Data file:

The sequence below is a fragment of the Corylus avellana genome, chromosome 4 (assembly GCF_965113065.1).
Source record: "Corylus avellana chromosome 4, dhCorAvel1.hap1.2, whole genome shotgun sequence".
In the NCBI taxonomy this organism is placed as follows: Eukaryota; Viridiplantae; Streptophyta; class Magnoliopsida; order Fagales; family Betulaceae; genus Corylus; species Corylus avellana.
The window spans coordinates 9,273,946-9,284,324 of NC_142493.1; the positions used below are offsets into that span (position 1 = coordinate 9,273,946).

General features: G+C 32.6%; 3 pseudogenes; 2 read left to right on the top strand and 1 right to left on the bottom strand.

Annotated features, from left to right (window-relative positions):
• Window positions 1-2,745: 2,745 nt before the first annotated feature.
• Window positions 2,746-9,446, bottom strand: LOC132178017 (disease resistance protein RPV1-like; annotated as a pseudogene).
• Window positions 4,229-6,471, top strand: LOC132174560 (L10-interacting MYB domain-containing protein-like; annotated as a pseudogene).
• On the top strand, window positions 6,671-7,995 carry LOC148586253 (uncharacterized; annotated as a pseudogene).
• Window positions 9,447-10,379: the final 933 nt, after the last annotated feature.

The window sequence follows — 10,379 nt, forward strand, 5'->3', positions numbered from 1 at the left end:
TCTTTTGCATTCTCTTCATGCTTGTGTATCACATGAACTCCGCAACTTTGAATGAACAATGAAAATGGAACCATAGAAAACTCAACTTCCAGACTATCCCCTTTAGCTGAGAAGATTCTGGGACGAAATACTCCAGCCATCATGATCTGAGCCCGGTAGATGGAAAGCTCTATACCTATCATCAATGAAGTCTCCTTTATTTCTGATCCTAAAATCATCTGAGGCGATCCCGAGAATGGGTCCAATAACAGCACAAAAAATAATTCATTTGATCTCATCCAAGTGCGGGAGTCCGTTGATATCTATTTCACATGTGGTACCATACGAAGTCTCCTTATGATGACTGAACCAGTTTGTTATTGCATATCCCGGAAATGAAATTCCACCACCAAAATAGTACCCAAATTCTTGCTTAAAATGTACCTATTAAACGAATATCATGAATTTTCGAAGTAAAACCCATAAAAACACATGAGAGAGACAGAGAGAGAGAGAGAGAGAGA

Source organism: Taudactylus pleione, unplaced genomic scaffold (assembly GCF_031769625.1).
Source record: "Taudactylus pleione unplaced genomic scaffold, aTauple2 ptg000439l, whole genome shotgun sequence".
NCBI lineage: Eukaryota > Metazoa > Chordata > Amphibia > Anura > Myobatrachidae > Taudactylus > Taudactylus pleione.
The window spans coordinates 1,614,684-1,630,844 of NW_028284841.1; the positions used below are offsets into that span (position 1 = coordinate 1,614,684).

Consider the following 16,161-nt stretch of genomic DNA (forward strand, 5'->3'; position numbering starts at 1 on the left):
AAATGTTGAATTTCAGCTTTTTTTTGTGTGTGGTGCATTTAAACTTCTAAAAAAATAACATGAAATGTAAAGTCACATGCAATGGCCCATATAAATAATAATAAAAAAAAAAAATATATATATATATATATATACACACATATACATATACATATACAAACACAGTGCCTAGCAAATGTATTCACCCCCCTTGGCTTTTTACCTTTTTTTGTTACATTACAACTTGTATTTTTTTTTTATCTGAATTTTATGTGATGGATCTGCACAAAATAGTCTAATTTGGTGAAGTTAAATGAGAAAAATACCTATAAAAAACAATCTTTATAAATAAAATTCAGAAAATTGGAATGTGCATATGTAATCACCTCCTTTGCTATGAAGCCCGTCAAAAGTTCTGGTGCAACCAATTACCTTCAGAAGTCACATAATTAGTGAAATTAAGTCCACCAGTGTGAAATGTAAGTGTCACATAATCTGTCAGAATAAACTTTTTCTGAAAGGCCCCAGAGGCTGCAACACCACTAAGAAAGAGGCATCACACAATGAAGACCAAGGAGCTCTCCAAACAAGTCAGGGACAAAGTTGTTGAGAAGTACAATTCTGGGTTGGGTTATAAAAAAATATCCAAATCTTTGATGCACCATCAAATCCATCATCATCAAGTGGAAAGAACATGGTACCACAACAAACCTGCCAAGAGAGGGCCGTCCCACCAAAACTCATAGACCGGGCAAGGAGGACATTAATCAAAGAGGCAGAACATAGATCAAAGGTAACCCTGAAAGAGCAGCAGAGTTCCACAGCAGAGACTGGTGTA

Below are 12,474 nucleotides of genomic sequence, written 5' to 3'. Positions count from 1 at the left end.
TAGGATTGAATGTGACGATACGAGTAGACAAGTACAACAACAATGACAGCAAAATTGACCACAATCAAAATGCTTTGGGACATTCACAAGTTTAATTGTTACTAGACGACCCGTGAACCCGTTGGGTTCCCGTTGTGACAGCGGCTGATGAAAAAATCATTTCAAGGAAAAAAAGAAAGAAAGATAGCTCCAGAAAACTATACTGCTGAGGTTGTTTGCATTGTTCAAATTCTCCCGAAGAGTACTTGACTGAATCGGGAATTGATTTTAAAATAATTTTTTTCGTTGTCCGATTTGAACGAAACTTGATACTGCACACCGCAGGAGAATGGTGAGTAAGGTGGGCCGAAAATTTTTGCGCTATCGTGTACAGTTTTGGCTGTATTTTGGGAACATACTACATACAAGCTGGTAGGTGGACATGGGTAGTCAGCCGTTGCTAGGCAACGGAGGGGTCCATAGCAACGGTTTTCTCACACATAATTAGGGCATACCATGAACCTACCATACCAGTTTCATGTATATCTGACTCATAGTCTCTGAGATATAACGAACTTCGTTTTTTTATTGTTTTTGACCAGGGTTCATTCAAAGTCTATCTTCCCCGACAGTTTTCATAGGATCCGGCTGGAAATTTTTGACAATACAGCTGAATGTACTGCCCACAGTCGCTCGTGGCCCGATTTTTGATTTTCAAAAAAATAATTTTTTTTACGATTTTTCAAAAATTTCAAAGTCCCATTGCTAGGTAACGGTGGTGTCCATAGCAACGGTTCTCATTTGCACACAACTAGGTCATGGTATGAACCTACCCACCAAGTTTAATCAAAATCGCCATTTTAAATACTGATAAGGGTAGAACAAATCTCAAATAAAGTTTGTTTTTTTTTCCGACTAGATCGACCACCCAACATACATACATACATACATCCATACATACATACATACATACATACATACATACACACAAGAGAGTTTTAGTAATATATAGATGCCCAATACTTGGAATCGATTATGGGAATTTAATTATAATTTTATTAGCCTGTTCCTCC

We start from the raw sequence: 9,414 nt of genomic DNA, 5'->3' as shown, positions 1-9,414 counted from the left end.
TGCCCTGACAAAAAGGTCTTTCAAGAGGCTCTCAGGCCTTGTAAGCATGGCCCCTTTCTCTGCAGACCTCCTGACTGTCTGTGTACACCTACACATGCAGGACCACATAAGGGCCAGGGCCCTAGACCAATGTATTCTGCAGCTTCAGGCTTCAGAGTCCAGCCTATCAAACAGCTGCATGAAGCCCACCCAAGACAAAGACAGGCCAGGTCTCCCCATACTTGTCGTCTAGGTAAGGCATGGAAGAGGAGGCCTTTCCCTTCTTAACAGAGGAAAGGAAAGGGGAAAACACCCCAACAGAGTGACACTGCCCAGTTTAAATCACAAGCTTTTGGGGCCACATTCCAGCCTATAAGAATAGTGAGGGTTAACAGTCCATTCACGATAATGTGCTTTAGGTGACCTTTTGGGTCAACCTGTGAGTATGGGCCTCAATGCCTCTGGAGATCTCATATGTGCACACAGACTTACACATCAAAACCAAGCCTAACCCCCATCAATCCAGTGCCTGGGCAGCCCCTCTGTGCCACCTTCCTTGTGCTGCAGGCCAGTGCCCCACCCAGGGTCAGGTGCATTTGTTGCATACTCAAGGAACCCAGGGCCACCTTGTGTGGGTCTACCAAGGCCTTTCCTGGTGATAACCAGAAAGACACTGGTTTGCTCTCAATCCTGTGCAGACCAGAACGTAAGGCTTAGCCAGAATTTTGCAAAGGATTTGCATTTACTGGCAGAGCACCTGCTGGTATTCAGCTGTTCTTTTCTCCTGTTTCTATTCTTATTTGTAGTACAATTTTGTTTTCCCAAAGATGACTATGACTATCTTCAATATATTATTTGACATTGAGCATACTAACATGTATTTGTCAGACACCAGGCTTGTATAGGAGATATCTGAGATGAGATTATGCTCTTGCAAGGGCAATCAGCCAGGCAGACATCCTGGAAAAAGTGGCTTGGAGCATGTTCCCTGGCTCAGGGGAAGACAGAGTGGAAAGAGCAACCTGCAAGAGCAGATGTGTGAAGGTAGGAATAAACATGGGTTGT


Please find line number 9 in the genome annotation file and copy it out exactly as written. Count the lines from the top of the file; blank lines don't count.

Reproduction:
• Window positions 4,229-6,471, top strand: LOC132174560 (L10-interacting MYB domain-containing protein-like; annotated as a pseudogene).